Introduced by Lynn
Cristina Rivera-Garza was born in
Matamoros, Tamaulipas (Mexico) in 1964. She studied sociology
at the National Autonomous University of Mexico in Mexico City
and received her Ph.D. in Latin American history from the University
of Houston. In addition to numerous articles in academic journals,
between l991 and 2001 she published three novels, a book of
short stories, and a book of poems. She appears here as an emerging
poet because, until now (aside from one anthology), her
poetry has not been translated into English or published in
the United States.
Reading Rivera-Garza for the first
time, I found myself feeling incredulous that her work was unknown
here; it was as though Szymborska had been overlooked among
the translated Polish poets. And while I realize this analogy
does not account for the difference in the age between these
two women (and therefore the difference in size of their bodies
of work), nevertheless, reading Rivera-Garzas poem Third
World one cannot help but feel that a major literary presence
has moved into our line of sight, an original and what will
undoubtedly be influential voice has suddenly been made audible
to our ears. Third World (the Terzo)
is, like Nazim Hikmets Human Landscapes, an epic
encounter with poverty and oppression. Like Hikmet, Rivera-Garzas
condemnations are intellectual and emotional and utterly lacking
in sentimentality. About the poor living on the streets of the
Terzo she writes, They could be recognized
by their way of being absolutely, roundly, cinematically wrong.
On the streets of The Biggest City in the World they could be
recognized by the jumbled
excess in their eyes
by the way they levitated, tremulous, over impossible yellow
The city was also their house
they had a living room of brackish
a dark bedroom in Tlanesburgo
an enviable view in Belvedere
and underground passageways that everyone called the Metro.
In the kitchen which was everywhere the men came to know the
bite of garlic intimately
and those who were going to be women wore glass armor instead
of flowered aprons.
They could be recognized by the agility of their thighs and
the proficiency of their hands as they snatched.
They were the diurnal animals that took the parks by storm
solid like a flagpole ringed with
the length of it appeased by wide red-black flags.
They, the ones with sad armpits and mouths bursting with the
flung themselves upon the roundness
of the world with arms and legs made of net.
They could be recognized because it was difficult to know if
they were just going or if they were already returning aghast.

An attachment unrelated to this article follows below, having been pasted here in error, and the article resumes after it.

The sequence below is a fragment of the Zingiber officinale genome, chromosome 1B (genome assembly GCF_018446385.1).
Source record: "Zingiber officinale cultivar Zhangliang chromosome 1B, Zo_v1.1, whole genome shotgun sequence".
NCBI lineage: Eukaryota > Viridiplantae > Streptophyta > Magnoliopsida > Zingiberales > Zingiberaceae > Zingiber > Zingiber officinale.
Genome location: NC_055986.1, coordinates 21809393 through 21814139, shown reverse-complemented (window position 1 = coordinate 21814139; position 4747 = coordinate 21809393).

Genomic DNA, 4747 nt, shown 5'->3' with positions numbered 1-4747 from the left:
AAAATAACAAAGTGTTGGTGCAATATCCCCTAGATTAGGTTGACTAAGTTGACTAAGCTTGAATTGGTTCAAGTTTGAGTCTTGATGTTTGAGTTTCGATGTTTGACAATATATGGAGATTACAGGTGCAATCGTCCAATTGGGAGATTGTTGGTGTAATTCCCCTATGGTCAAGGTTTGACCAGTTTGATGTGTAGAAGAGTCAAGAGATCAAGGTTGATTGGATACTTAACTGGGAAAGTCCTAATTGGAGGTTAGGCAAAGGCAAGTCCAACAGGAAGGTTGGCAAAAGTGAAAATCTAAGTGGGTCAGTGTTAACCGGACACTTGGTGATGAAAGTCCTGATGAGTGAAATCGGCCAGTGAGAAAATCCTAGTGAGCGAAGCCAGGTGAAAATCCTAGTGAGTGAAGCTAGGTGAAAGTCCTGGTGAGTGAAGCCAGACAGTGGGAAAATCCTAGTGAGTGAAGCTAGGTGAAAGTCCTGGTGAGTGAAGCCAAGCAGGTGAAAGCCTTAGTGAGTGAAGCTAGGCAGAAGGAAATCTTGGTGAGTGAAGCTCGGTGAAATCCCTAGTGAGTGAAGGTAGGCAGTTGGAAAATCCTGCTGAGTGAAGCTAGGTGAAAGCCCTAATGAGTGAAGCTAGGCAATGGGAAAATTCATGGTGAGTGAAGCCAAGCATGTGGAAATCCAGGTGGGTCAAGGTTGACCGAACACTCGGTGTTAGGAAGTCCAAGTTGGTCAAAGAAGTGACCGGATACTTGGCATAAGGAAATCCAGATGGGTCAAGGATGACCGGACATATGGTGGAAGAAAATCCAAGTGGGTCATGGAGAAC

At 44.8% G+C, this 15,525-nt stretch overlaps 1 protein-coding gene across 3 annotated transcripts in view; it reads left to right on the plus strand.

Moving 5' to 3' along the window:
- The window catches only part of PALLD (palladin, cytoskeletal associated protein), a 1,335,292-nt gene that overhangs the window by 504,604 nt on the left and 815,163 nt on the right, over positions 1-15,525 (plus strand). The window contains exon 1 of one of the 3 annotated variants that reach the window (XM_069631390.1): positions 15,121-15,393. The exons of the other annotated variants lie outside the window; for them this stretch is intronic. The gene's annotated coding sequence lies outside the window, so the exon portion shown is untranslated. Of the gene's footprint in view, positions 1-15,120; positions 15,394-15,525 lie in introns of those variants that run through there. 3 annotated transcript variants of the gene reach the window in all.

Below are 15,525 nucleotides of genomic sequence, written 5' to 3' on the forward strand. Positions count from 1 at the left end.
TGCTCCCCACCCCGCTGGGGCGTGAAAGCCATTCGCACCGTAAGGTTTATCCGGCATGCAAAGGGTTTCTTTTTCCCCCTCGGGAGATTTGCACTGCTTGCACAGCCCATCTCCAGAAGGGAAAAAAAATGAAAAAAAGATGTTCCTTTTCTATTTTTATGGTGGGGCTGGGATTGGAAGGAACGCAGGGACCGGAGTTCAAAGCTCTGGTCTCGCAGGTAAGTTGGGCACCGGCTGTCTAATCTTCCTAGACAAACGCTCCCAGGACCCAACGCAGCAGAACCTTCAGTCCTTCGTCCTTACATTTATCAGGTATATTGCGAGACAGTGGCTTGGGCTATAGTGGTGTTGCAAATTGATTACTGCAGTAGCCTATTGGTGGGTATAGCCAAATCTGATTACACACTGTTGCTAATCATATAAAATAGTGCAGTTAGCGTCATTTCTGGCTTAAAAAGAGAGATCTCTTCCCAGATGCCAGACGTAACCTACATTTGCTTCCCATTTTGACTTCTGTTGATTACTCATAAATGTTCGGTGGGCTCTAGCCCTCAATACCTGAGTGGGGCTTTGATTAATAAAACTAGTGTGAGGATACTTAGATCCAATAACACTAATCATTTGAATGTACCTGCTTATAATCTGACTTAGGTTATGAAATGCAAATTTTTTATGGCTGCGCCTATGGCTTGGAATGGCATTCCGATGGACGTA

They were the ones who sang hymns out of tune and walked upstream
the contingent of dark individuals.
They could be recognized by their way of being absolutely, roundly,
But above all they could be recognized by the excess in their
obsidian stones inlaid in firm
tremendously stunned drops
kites flying spiral.
Beneath their light, the world was finally small
a broken toy that wasnt
The Third World was a hospital, a party, an orphanage, a rest
abducted from reality.
The Free Territory of America.
Interminable like wretchedness the Terzo.
Saturated with piss and vomit like the whole country.
Motherland of those undone, of those wounded by desire, of those
dead from so much dying, of
those so often devalued, of those
alone so comfortably uncomfortable inside their solitude, of
those who are fed up, of those who
are full of shit, of those defeated
from the start, of those heralds of the Truly True, of those
with no sex and with all the sexes, of
those exiled from the city, of
those necessarily without hope, of those with terrifying hopes,
of those who later became warriors or
professors or died of hunger,
of those everyone.
House thats cruel.
House with cloud roofs.
House where dragging yourself was walking.
House with no entrance and no exit.
Everyone said lets go to the Terzo like someone
going inside a seed.
House thats artificial.
House with no aurora and no respite.
House of demolition.
Everyone said lets go to the Terzo like someone
They could be recognized by their steps, nailing themselves
into the earth with a nails
They could be recognized by the fiery pain in their bones.
House of the soulless holding onto their souls like an anchor
or a last chance.
And I was the man and I was the woman
my concavity was the state of the site
of the metamorphoses.
How the infectious terror of happiness raised blisters on my
Crumbled the before under circular microscopes
opened the box of whistlings in pelvic dawns:
daybreaks edged with pale borders and fruity dissimilarities.
I were an other, Rimbaud dixit
but I was more.
How to sing this holey sentimentality over trinkets
this diamantinically geological layer
upon my skin
the blindness of prayer and the magnanimity of the gift?
I was you excessive dog with yellow eyes
you proclivious girl
you glaringly sunny fragments and green city bend.
How to say Third World without burning my mouth with
I was a neighborhood accumulated on the outskirts of form
about to exist and about not to exist
narcotic in the ellipsis of a monumental mouth.
We laughed as if we were shelling nuts
as if we were stealing the show among
the noisiness of vast Alexandria
Salt deaf. In that geodesic place
where the infinitesimal shoot of the
carnivorous plant grew
the one we called pleasure when we wanted to say June sun.
How to say Lets go to the Terzo without falling
face down among objects?
We were mythological tatters
lusts for anonymous unruly bells.
The worst of the worst
what is left after basic consummation
the longitudinal fibroma of sugarcane stalks
the iridescent pulp.
How to say the Terzo once again without putting out this
match of words
this inaugural illumination that wakeful
unveils the dactyl
We were a vertiginous peeking out from behind the veins
an aerial industriousness of legs and fingernails and cartilage.
We were saliva.
Translated from the Spanish
by Jen Hofer